Almond Financiers

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Small, light and full of flavour, financiers are the perfect bite to end a diner. Actually, they are perfect anytime of day!

Traditionally made of  almond flour, nowadays they come in various flavours: green tea (matcha), chocolate, pistachio, stuffed with Nutella, raspberries or passion curd.

They weren’t always called financiers and they didn’t always have their gold bar shape.  Originally oval-shaped, these little cakes were made by the sisters of Visitation in the East of France, hence their initial name “visitandines“. They then slowly disappeared during the renaissance period.  Apparently, arsenic smells similar to bitter almond, and I guess people were scared of getting poisoned and became wary of any food that contained almonds.

Luckily in 1890, a pâtissier called Lasne revamped them and started selling them in his shop near “la Bourse” (financial district in Paris) to businessmen wanting quick ‘finger food’. He changed the shape from oval to that which we know today: a little bar of gold, giving birth to the  “financier.

There are many recipes out there. I, myself have tried a few until I found this recipe from a French chef called Cyril Lignac. I like it not only because it’s really easy to make and fail-proof, but also because the texture and the taste are perfect.  You really get that almond taste that is enhanced by the smell and flavour of the beurre noisette  (brown butter) and at the same time, you don’t have that eggy aftertaste that you sometimes get from sponge cakes.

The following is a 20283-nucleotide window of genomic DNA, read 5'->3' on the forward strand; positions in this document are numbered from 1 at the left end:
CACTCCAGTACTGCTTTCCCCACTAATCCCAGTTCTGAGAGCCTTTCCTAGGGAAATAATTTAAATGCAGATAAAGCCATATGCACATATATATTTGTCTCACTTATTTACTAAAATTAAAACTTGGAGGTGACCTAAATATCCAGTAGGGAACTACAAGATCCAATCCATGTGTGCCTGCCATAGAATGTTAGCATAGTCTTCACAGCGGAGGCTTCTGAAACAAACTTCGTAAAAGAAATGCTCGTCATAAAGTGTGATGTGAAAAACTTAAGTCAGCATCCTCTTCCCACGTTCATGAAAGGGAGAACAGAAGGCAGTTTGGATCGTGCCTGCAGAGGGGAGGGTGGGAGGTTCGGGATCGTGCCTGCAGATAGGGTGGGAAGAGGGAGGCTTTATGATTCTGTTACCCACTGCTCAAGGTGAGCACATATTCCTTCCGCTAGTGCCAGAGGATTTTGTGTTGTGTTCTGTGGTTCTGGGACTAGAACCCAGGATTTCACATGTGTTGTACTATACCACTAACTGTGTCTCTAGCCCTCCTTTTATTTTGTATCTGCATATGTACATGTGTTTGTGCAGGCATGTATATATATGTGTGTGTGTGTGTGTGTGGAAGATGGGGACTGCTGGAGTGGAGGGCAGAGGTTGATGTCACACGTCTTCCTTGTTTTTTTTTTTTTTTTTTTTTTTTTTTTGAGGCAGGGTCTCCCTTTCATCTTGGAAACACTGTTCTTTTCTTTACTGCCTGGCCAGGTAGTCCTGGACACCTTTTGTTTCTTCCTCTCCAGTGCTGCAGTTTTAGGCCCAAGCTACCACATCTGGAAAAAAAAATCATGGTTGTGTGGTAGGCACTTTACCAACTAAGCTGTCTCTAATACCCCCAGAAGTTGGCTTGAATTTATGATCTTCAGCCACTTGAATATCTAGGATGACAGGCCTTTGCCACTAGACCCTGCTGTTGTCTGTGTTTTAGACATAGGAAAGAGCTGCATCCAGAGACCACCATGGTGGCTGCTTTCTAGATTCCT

Financiers, recipe adapted from Cyril Lignac, makes 30-40 small size cakes

Ingredientsing

Instructions

  1. To make the beurre noisette (brown butter), add the unsalted  butter to a pan. Gently swirl the pan as the butter begins to melt. Cook until the white milk solids have browned, about 3-4 minutes, and the butter has taken on a deep golden color and has a nutty fragrance. Be careful not to burn the butter! Let it cool down.
  2. Sift all the dry ingredients together. Beat your egg whites with a work and add to dry mixture.
  3. Pour in the cooled butter and leave to rest in the fridge for 1 hour.
  4. Preheat oven to 180°C (gas mark 4). Cook until nice and golden.

Cooks’ notes:

  • Cooking time will depend on the size of the moulds. I used the traditional moulds and it took around 12-15 minutes.
  • You can add a dollop of nutella, a raspberry or curd at the bottom of the mould.
  • You can also sprinkle flaked/crushed almonds on top of the cakes.

Bon appétit!

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